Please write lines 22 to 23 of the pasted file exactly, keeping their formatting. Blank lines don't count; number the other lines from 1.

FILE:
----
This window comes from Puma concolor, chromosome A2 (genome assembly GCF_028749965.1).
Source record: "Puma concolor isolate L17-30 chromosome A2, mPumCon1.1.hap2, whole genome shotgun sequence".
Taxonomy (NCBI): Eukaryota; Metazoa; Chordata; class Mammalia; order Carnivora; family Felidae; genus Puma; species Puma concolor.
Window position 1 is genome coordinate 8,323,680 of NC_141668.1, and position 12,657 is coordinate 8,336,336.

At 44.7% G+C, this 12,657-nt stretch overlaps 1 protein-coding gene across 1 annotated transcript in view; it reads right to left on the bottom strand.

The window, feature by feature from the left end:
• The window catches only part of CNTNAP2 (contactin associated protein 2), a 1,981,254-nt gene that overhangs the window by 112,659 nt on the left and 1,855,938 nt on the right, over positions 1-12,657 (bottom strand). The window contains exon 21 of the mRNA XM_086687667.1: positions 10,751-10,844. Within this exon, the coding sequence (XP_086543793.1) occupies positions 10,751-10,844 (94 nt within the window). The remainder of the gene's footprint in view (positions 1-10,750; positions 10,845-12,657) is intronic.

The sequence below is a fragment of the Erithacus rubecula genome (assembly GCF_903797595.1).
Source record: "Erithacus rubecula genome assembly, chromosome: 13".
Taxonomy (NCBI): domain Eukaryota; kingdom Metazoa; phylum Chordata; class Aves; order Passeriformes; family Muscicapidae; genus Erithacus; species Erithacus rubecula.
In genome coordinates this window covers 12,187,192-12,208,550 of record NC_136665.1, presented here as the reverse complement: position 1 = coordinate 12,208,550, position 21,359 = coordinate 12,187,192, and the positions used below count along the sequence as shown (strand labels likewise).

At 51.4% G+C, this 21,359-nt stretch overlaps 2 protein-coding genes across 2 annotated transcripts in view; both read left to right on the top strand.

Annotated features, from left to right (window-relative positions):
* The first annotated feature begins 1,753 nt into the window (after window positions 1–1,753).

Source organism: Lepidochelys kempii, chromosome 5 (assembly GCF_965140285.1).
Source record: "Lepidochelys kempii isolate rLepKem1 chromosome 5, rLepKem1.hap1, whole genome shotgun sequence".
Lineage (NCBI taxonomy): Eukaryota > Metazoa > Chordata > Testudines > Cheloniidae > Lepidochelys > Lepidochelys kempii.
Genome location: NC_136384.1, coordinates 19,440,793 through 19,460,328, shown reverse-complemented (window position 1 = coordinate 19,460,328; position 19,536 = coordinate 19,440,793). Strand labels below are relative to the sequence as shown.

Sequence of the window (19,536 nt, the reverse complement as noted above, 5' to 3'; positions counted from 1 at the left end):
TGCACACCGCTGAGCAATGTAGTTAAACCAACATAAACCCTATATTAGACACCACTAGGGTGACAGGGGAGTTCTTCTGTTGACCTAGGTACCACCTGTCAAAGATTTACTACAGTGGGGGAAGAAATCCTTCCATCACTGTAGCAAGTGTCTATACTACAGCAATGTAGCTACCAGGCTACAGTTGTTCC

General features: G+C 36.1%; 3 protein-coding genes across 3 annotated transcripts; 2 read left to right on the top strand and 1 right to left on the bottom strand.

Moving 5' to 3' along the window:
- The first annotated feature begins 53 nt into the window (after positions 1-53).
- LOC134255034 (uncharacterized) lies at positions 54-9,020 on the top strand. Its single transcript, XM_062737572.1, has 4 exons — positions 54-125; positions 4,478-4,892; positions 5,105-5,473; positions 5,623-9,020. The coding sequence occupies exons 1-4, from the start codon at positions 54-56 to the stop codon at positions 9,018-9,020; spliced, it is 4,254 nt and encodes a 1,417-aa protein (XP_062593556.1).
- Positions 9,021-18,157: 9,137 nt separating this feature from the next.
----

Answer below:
Moving 5' to 3' along the window:
- The first annotated feature begins 53 nt into the window (after positions 1-53).